The best inoffensive film to watch with your parents

Yes, The Best Exotic Marigold Hotel is unchallenging and cliché-ridden. But this bittersweet retiree romp remains a delight.

Tom Slater

Tom Slater

Topics Culture

This is a bit of random text from Kyle to test the new global option to add a message at the top of every article. This bit is linked somewhere.

When I manage to escape the university life of cheap drinks, hangovers and the occasional deadline, spending a few days at home comes as a welcome and civilised break from it all. As well the novelties of home-cooked food and unashamed abuse of the central heating, you can do things like go and see a film, safe in the knowledge that – after an evidently phony attempt at reaching for your wallet – the parents will pay.

But when it comes to choosing what film to see, it can often be tricky. While in the good old days, they usually had to bend to my will and to the limits of certification, now I’m 20 and tantrums aren’t quite as acceptable, it unfortunately has to be more of a compromise.

I didn’t go and see The Best Exotic Marigold Hotel with my parents, but I rather wish I had. John Madden’s bittersweet retiree romp has enough light humour, class and vaguely affecting turns to make it a perfect choice. Needless to say, I’m certain mum and dad would have found this breezily bland film as inoffensively enjoyable as I did.

Essentially, it is a story full of corny Eat Pray Love soul-searching, with a rabble of wisened British sixtysomethings looking for a place to enjoy their autumn years. They’ve never met before, but the fates conspire to bring them together when they each come across an advert for the Best Exotic Marigold Hotel, which is described as a palatial retirement home for the ‘elderly and beautiful’ in the Indian city of Jaipur. Upon arrival, however, the punters find the promised palace in a pretty sorry state, much like themselves. The walls are crumbling, the phones don’t work and some of the rooms don’t even have a fully-functioning door. Swayed by the incurable optimism of the hapless young Indian hotel manager, Sonny (Dev Patel), and the fact that he wouldn’t be able to provide a refund any time soon, the fogies decide to make the most of it.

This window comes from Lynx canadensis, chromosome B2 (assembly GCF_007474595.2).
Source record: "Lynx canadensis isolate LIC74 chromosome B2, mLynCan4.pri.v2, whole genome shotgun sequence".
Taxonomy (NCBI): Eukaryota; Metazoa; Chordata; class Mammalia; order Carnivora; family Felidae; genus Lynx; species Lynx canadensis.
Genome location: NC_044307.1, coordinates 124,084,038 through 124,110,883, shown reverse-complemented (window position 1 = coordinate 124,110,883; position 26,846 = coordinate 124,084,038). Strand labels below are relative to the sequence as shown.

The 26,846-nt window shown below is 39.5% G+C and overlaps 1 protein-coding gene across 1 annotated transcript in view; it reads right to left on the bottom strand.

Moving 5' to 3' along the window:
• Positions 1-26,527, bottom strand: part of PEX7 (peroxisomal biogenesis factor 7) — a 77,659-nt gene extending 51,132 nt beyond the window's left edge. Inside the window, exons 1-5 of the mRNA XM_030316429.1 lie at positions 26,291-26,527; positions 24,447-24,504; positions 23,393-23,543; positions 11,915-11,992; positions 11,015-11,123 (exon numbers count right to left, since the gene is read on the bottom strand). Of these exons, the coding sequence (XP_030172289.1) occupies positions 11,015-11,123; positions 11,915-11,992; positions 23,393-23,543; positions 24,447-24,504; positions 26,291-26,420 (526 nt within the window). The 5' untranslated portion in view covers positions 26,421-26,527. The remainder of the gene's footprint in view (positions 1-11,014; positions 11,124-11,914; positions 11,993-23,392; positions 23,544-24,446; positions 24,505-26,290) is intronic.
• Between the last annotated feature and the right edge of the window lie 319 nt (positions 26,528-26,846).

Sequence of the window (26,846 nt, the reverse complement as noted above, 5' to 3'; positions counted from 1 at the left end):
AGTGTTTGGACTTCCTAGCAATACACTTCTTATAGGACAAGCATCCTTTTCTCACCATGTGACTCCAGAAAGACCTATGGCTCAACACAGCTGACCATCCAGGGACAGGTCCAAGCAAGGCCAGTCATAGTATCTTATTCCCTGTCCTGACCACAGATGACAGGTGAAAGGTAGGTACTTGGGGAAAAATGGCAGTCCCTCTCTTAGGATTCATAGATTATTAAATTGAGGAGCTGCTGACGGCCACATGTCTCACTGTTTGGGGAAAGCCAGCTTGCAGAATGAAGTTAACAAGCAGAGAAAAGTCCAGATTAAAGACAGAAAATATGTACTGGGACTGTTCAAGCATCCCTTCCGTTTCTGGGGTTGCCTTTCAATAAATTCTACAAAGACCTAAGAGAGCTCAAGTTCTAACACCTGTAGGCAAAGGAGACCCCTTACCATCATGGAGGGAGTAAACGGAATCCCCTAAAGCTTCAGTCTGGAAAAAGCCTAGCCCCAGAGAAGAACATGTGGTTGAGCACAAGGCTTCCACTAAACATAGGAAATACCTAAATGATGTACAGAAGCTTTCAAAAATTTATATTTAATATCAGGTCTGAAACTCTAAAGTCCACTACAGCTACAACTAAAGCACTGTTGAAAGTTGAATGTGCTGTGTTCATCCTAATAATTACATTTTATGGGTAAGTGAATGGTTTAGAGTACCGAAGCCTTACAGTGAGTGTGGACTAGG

The seven main characters represent a concoction of late-in-life anxieties: There’s Graham (Tom Wilkinson), who comes to India in search of his lost love; Muriel (Maggie Smith), a bitter old woman hoping for a quick hip replacement; Norman (Ronald Pickup) and Madge (Celia Imrie), who are both sex-starved and lonely; Jean (Penelope Wilton) and Douglas (Bill Nighy), whose marriage is on its last, arthritic legs; and Evelyn (Judi Dench), a melancholy widow. Over the course of the film, they all come to terms with their respective baggage and find a new zest for life.

In the meantime, we are treated to a slew of decently funny culture-clash gags as the old dears struggle to adapt to their new home. There are scenes of curry-induced dicky tummies, perilous tuk-tuk rides and Norman turning to the Kama Sutra to get a few pointers. Counterweighted with a few more sombre scenes, the plot eases along rather nicely.

As is to be expected, the depiction of India is very much from the eye of the tourist. Rather than seeing the ravaged towns around Jaipur as scenes of destitution, the guests of the hotel reflect on their surroundings as a sea of smiles and colour. Such blatant cultural clichés pepper the film, but the character’s rose-tinted musings on the country just about fall short of being completely offensive.

Similarly, while the central characters play up to received and marketable British stereotypes, the performances remain cosily elegant. Wilkinson is effortlessly charming as the lovelorn judge, while Nighy ditches his usual slick and sleazy shtick and plays the role of the put-upon husband with surprising sincerity. It is Maggie Smith’s hilarious turn as a brazenly racist old biddy, however, that really steals the show.

Some films can make you laugh and make you cry, The Best Exotic Marigold Hotel will probably just make you giggle infrequently and occasional sigh with sadness. It is a highly unchallenging piece of light entertainment, but a solid and agreeable film nonetheless. I look forward to watching it again, after my mum opens the DVD on Christmas Day.

Tom Slater is spiked’s film reviewer. Visit his blog here.

To enquire about republishing spiked’s content, a right to reply or to request a correction, please contact the managing editor, Viv Regan.

Topics Culture


Want to join the conversation?

Only spiked supporters and patrons, who donate regularly to us, can comment on our articles.

Join today